Healing power of biochar turns toxic mine tailings into lush greenery near Aspen
What was once a wasteland of arsenic, cadmium, lead and zinc on a steep mountainside that abuts Castle Creek is now a haven for natural grasses and wildflowers that have stabilized the slope and drastically reduced the risk of the heavy metals crashing into the city's main water supply.
The striking change of scenery around Hope Mine is the result of the first whole-scale reclamation project ever attempted in the United States, and possibly the world, using biochar — a type of charcoal produced through the thermal treatment of organic material in an oxygen-limited environment.
“We really were surprised how aggressive the regrowth was,” said John Bennett, executive director of For The Forest, which teamed up with Carbondale-based Flux Farm Foundation at the request of the U.S. Forest Service, which is exploring new ways to partner with private groups to reclaim landscapes. “We did not expect waist-high grass in the very first summer. We thought it would take longer.”
Not only is biochar restoring the ecology and containing the mine tailings that fan down toward Castle Creek but experts say it is also immobilizing the heavy metals long enough so that they naturally degrade and it is sequestering carbon that would otherwise escape into the earth's atmosphere.
The success at the aptly named mine is providing hope for federal officials looking to clean up an estimated 23,000 abandoned mines in Colorado and many more that scar the American West.
“Too many communities still live with the ghosts of their mining pasts — the abandoned mines that continue to threaten public safety and livelihoods that depend on clean watersheds — which is why I'm trying to make it easier for volunteers and Good Samaritans to help clean up these sites,” Sen. Mark Udall, D-Colo., told the Colorado Independent this week. “We need exactly this kind of public-private collaboration to fix a problem neither side has been able to tackle alone, and to make a real difference in our communities. Clean streams mean the fish can return, people can drink the water, and tourists will bring dollars and jobs back into these communities, making it a win-win effort."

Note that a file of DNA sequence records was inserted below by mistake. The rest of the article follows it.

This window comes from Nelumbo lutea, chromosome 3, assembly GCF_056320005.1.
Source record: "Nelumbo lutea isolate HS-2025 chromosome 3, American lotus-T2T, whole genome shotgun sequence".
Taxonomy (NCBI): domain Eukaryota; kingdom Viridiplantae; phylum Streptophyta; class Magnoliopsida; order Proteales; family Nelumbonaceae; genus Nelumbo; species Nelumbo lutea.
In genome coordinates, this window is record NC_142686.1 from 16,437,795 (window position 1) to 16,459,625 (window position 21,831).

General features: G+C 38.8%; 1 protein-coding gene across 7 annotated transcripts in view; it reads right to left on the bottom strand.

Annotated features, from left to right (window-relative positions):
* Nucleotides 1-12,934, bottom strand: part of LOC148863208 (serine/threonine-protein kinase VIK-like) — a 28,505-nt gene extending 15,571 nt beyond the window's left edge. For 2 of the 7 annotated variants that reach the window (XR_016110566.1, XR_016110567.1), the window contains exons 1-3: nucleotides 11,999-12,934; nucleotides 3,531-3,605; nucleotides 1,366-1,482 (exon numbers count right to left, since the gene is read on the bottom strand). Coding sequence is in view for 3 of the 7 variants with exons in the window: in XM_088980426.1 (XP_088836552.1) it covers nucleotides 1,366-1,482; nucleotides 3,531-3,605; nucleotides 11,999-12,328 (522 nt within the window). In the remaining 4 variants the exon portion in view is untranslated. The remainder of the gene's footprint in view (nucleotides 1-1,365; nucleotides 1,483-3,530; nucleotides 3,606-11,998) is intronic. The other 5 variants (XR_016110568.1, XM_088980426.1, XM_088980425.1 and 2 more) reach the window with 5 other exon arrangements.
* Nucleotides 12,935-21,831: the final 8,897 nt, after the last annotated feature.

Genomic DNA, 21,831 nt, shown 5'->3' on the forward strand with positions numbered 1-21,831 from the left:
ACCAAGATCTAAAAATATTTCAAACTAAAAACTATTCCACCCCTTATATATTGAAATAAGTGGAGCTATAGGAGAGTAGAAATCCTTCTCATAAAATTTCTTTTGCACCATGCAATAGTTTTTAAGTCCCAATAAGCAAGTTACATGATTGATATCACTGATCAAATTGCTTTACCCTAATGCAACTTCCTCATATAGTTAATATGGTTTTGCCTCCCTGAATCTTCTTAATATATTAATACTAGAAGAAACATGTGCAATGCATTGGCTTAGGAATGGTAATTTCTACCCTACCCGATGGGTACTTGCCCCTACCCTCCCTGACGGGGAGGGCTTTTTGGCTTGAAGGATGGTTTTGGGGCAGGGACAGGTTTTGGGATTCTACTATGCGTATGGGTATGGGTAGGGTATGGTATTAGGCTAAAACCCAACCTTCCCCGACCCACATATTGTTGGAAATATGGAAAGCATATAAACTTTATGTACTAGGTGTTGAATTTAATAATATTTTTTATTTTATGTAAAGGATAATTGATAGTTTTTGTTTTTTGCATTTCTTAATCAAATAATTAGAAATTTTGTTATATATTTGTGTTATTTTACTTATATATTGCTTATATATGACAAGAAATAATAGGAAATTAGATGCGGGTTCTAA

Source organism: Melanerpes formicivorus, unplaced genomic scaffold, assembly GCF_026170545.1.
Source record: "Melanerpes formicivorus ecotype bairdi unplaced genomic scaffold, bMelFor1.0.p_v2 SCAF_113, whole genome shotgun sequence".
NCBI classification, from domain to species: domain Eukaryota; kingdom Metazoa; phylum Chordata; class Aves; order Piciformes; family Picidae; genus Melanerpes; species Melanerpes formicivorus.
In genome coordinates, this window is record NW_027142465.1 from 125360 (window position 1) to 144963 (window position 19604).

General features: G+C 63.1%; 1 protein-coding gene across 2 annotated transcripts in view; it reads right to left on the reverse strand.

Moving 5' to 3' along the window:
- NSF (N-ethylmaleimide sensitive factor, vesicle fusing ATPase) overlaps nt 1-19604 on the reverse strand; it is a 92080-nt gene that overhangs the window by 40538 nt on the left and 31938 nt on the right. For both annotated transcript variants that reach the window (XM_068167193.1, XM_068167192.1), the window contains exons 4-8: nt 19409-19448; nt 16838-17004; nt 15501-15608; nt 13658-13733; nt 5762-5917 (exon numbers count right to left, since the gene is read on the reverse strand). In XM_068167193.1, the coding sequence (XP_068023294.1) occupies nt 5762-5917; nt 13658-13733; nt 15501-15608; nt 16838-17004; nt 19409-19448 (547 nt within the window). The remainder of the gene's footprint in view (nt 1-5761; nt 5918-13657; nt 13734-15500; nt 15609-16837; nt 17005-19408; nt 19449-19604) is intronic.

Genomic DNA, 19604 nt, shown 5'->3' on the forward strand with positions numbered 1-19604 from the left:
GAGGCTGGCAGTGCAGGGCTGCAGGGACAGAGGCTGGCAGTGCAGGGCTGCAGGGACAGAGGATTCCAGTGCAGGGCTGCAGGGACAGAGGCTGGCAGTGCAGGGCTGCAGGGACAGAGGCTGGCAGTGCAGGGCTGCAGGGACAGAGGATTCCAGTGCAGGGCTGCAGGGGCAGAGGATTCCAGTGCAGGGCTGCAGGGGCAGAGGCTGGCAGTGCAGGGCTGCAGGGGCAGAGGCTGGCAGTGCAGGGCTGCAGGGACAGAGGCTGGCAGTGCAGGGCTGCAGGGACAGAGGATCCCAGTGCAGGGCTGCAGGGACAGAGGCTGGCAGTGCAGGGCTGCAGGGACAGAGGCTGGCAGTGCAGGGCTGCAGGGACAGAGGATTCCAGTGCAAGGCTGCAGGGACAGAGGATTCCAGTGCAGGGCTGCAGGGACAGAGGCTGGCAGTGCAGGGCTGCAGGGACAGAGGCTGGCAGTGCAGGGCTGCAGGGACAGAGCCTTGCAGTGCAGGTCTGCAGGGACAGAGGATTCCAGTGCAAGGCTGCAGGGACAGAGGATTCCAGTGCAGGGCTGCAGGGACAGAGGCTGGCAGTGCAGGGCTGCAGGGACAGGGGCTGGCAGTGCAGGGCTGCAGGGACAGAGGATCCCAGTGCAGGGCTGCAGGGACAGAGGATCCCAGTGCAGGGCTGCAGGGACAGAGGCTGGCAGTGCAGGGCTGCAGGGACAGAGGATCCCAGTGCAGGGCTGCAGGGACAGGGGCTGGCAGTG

For years, Udall has been working to introduce so-called Good Samaritan legislation to provide legal protection for nonprofit and others groups who clean up water contamination from old hardrock mines. So far, the mining industry and even environmental groups concerned that extraction companies could abuse the law have stymied the senator's efforts. More recently, Udall and Sen. Michael Bennet, D-Colo., have encouraged the Environmental Protection Agency to use its administrative discretion.
“The EPA has existing guidance that encourages potential Good Samaritans to enter into voluntary agreements with EPA or federal land management agencies that helps to facilitate Good Samaritan cleanups,” the senators recently wrote in a letter to the EPA. “We believe that the guidance could be updated to provide additional clarity to Good Samaritans that compliance with such agreements is sufficient to satisfy requirements that help protect environmental quality, including water quality.”
In the case of the Hope Mine project, For The Forest is working under a memorandum of understanding with federal authorities that Bennett believes provides “a reasonable level of protection.”
But to get more work done, he said, Good Samaritan legislation is “really wise and certainly needed.”
“The problems in forest restoration are so large that no one entity can do it alone. The Forest Service is very quick to admit they don't have the resources and no one community certainly does,” Bennett said.
“It's going to take a lot of people working together. It's hard to expect someone to step forward and volunteer to help restore the ecology of these landscapes when the prospect of litigation hangs over their head in the event something goes wrong in some future year despite their best intentions.”
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